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Murder on the Orient Express (1974)
Tonight's Feature Presentation

MURDER ON THE ORIENT EXPRESS (1974)

Starring: Albert Finney, Lauren Bacall, Ingrid Bergman, Sean Connery, Anthony Perkins, John Gielgud

Written By: Paul Dehn, Agatha Christie (novel)

Directed By: Sidney Lumet

The Shot

A glorious cast comes together to adapt one of the world’s greatest mystery novels, and to give a curtain call to classic Hollywood style.  Murder on the Orient Express is simply wonderful cinema that deserves to be seen by all.


The Highball

What Kind Of Cheese Is It?

ARTISAN CHEDDAR.

Beautifully crafted and delicious.


Pairs Well With...

VEUVE CLIQUOT.

Fine champagne for Hollywood’s finest aboard the grandest of old trains.

“Only by interrogating the other passengers could I hope to see the light, but when I began to question them, the light, as Macbeth would have said, thickened.”


In the early half of the 20th Century, two news items caught the eye of Agatha Christie: the kidnapping of Charles Lindbergh’s baby, and word that the famed Orient Express train was trapped in mid-journey for several days by snow blocking the track.  From these two inspirations, she penned one of her greatest mystery novels – indeed, one of the greatest by anyone – “Murder on the Orient Express.”

When a proposal came decades later to adapt the novel for the silver screen, Christie was exceptionally reluctant.  There had been, of course, many adaptations of other works of hers by then, and she had been unsatisfied with the results overall.  She did not want this story to suffer similar (to her eyes) disgrace.  A friend intervened, however, and so the great author finally agreed to let the crew led by director Sidney Lumet go forth with the project.  Attending the film’s premiere would be one of the last public appearances made by Christie, and, fittingly, she found Murder on the Orient Express to be quite satisfactory, and her favorite of all of the pictures adapted from her works… though her hero’s moustache was a bit off for her taste.

At its most basic, Murder on the Orient Express is that wonderful adaptation of a wonderful novel that earned the rare praise of its author; for that alone, it would deserve to be seen by all.  But there is, in fact, much more to this movie than that, for it is also a curtain call for classic Hollywood.  (Sure, there’d be other “all star casts” after this one, but none of those pictures would combine the classic star power with a truly classic atmosphere like Murder on the Orient Express does.  Sorry, Poseidon Adventure.  It’s just not the same.)

While a modern style picture would try to drive its “hook” in as quickly as possible, director Sidney Lumet takes care and time – lots of time – to set the stage for the play to come.  Every effort is made to present the Orient Express train as the luxurious but intimate grand dame she is, wonderfully juxtaposed against the cosmopolitan chaos of her departure station in Istanbul.  Each member of the ensemble also gets a proper introduction (some beefier than others, of course, but everyone at least gets something substantial enough to be tasted) before the major action starts, with special effort being made to highlight eccentricities that will be essential clues – and misdirections – later on.  Audiences used to the aforementioned “quick hook” may find this approach to be slow, but all of that groundwork pays major dividends in the Second Act, allowing things to move at very rapid pace once the title murder occurs.  Craft behind the camera: it’s a good thing.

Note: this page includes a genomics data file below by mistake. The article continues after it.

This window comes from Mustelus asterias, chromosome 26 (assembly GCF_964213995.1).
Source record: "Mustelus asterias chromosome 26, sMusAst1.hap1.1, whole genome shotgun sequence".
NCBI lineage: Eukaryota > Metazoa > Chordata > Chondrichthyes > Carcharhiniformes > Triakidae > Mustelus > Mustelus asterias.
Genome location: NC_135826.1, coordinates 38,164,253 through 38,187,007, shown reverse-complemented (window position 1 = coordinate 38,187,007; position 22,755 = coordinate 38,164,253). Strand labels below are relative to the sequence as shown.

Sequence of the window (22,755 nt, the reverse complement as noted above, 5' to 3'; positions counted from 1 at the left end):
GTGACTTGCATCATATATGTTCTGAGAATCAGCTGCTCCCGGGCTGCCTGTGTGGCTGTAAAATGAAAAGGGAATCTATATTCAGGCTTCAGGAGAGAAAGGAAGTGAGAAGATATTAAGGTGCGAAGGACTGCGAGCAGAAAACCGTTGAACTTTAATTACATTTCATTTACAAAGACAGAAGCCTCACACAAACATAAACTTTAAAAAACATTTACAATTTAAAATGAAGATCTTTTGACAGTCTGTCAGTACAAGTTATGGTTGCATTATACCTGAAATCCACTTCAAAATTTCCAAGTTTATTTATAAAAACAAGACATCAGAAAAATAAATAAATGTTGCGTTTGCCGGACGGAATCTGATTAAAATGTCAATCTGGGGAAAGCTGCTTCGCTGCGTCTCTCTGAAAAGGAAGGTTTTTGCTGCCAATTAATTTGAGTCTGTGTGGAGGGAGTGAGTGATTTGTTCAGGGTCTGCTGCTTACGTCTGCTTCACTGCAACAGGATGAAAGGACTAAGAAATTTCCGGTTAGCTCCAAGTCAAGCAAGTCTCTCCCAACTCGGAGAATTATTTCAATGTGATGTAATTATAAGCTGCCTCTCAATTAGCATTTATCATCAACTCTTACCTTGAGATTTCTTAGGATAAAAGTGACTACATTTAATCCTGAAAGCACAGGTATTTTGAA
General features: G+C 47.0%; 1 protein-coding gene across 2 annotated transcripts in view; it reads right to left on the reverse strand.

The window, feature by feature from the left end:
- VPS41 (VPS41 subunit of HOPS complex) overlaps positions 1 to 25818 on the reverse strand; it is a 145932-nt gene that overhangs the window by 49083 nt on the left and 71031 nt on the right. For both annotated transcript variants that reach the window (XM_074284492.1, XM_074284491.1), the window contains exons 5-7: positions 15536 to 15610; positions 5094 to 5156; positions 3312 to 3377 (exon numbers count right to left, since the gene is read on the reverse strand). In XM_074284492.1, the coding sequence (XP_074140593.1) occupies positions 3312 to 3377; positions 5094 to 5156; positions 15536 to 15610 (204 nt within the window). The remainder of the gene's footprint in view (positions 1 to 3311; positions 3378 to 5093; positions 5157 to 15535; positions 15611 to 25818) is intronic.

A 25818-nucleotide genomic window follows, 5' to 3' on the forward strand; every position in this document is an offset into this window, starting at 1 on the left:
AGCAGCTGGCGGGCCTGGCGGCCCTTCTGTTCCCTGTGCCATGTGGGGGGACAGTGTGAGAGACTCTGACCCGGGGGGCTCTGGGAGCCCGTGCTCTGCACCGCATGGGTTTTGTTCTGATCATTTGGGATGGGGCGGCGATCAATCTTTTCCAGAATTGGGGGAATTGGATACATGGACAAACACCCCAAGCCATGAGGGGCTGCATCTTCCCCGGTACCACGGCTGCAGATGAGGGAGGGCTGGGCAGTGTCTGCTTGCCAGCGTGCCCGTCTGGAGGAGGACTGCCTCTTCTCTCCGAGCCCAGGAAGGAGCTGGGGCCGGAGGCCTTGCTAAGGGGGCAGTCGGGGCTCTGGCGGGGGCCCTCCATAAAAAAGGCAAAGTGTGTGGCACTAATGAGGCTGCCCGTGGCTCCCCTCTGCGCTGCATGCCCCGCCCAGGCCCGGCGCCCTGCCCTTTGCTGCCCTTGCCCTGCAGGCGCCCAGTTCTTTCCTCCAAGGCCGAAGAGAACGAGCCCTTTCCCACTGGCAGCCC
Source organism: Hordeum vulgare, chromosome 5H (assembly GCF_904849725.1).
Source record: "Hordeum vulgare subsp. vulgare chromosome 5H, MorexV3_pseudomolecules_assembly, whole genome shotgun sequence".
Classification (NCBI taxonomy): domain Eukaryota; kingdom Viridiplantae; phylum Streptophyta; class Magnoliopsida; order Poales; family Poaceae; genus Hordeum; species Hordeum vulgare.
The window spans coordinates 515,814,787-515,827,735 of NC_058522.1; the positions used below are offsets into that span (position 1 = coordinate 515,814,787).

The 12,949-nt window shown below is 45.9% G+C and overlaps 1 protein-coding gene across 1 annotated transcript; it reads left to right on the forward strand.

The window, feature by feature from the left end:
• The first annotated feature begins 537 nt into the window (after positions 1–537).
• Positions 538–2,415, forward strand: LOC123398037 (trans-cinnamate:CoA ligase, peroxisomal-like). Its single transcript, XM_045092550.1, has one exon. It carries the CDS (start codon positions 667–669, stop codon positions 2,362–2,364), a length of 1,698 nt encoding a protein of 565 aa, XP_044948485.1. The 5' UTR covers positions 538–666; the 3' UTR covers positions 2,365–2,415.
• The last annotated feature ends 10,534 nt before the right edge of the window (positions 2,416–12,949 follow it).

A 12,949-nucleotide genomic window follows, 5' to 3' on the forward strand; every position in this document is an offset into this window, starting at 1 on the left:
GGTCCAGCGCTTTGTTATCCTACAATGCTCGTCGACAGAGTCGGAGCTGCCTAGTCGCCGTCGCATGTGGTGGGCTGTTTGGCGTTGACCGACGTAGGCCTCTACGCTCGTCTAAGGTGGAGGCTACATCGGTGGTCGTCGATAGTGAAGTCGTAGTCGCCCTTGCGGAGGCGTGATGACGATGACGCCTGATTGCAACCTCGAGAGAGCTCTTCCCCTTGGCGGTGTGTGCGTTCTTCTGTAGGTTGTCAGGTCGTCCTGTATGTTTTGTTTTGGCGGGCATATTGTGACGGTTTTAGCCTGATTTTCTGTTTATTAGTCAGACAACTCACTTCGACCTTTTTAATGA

And when it comes to craft in front of the camera, one could hardly ask for better than one gets with Murder on the Orient Express.  Lauren Bacall.  Ingrid Bergman.  John Gielgud.  Anthony Perkins.  Sean Connery.  Vanessa Redgrave.  Richard Widmark.  Jacqueline Bisset.  Hell, the young buck of the supporting cast is Michael York.  And that’s before one considers the amazing performance of Albert Finney in the leading role as Christie’s master detective, Hercule Poirot, which is flawless despite the challenges presented by being under mountains of makeup designed to nearly double his age.  Anyone looking for a one-film master class in How Acting Is Done need look no further than here; whether from the perspective of a critic or of a fan, this group is simply a joy to watch.

And then, of course, there’s the jewel in the crown: the much-applauded Third Act, which is taken up primarily by a single scene involving Poirot presenting the results of his investigation and revealing the ultimate culprit before the entire ensemble.  To call this scene “riveting” and Finney’s presentation “outstanding” is to give too little credit to the director and actor involved, for this is truly one of Hollywood’s Great Moments.  It is indeed so great that I will not spoil it for you here, save to say that if you think you’ve already spoiled it for yourself by reading Agatha Christie’s novel (which you should read if you haven’t already), you probably haven’t.  And even if you had, this scene – and the entire movie before it – would still be worth watching. 

So much richness.

And that, really, says it all about Murder on the Orient Express.  This movie is far too rich to spoil with any more details than I’ve already given, so I will simply leave you with this: if you haven’t seen Murder on the Orient Express already, you should, and if you consider yourself any sort of cinephile, it’s definitely worth owning.

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- Reviewed by Ziggy Berkeley, July, 2015


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